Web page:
Heiddis B Valdimarsdottir, PhD Email Heiddis Valdimarsdottir
- ASSOCIATE PROFESSOR | Population Health Science and Policy
- ASSOCIATE PROFESSOR | Oncological Sciences
Dr. Heiðdís Valdimarsdóttir has extensive experience in the psychological and biological evaluation of individuals with cancer and among individuals at familial/genetic risk for breast cancer, and has conducted numerous R01 awards, including studies focused on: biological correlates of distress and psychobiological reactivity to acute stressors and among individuals at risk for cancer, developing and testing culturally targeted genetic counseling interventions for minority women to help them with their BRCA testing decisions, developing and testing interactive CDROM decision task to help BRCA mutation carriers with the preventive and surveillance decisions, examining the impact of expressive writing intervention in reducing psychological and biological indices of stress among cancer patients, and developed and pilot tested and intervention examining if exposure to circadian-effective affects circadian rhythms, fatigue, depression and sleep among cancer patients and cancer survivors. Internationally, Dr. Valdimarsdóttir collaborates with Dr. Robert Zachariae at the University of Aarhus, Denmark, Dr. Eveline Bleiker at the Netherlands Cancer Institute and Dr. Birna Baldursdóttir at the Reykjavík University Iceland.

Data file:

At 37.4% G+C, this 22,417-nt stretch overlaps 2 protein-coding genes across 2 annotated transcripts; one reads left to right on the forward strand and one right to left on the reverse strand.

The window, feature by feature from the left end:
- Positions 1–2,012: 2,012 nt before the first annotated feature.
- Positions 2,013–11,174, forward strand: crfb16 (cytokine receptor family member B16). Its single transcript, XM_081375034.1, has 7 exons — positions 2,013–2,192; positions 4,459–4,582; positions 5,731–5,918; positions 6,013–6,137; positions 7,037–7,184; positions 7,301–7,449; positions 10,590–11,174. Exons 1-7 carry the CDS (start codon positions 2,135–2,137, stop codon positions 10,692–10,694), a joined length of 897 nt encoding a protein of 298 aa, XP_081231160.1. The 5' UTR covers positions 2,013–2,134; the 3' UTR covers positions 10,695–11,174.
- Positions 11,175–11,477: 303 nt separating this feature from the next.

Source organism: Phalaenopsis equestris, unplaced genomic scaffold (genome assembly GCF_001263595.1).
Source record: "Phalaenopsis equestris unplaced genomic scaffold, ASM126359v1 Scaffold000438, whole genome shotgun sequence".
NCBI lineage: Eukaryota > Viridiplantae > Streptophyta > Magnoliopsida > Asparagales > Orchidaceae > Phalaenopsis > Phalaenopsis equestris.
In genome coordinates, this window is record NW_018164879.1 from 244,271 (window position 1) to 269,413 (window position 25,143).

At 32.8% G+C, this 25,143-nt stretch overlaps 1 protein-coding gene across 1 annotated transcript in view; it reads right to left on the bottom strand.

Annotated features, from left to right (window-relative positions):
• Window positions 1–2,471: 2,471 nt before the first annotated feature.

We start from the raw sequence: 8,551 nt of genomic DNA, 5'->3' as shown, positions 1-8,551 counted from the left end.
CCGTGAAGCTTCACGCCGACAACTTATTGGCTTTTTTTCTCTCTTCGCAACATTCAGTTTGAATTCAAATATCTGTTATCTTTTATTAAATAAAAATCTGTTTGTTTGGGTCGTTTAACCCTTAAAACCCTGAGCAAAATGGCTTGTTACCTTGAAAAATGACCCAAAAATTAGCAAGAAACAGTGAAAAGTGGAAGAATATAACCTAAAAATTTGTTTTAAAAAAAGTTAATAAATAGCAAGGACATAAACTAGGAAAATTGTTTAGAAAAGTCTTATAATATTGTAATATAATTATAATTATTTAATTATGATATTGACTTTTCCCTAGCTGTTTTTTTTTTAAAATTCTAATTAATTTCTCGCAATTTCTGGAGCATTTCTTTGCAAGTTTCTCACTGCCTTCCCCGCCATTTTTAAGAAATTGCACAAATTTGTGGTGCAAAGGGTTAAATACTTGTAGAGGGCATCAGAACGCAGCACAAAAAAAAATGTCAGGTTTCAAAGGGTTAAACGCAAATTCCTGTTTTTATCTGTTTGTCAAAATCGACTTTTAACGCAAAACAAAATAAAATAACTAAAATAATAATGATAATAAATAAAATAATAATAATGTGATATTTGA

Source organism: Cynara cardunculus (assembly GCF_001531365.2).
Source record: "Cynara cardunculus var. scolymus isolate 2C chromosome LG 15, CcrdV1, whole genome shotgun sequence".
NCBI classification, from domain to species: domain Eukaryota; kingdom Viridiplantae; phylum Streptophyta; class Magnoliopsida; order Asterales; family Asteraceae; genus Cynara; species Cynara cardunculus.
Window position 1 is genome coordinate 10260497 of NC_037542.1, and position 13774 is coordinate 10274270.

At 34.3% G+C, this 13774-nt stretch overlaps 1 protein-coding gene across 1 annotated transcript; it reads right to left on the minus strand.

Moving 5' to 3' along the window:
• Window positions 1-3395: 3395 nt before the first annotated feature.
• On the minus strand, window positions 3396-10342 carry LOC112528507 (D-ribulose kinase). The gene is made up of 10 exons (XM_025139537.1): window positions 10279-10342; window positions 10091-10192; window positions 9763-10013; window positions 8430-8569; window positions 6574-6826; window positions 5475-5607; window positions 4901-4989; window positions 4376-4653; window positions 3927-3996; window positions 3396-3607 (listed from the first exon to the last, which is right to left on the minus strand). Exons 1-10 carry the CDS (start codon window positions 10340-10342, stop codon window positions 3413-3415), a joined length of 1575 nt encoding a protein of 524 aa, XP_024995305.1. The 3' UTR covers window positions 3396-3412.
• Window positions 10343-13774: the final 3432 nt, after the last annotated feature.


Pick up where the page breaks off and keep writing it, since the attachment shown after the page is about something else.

Behavioral Health, Breast Cancer, Cancer, Cancer Genetics, Chronic Fatigue Syndrome, Depression, Hematopoiesis, Immunology, Prostate, Psychiatry
Bachelors of Arts (BA), University of Iceland
Doctorate of Psychology (PhD), S.U.N.Y. at Stony Brook
Postdoctoral Research Associate, S.U.N.Y. at Stony Brook
Postdoctoral Fellowship, Memorial Sloan Kettering Cancer Center
Psychological, Behavioral, And Biological Consequences Of Being At Familial Risk For Cancer
Heiddis Valdimarsdottir, Ph.D.'s current research investigates the psychological, behavioral, and biological consequences of being at familial risk for cancer, including investigating the psychosocial issues surrounding genetic testing for cancer susceptibility. Current research includes studies on testing interventions for reducing distress and increasing participants' understanding of the implications of testing among African American women, as well as investigating psychosocial factors involved in seeking genetic testing and the consequences of testing among Ashkenazi Jewish women.
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Dr. Valdimarsdottir has not yet completed reporting of Industry relationships.
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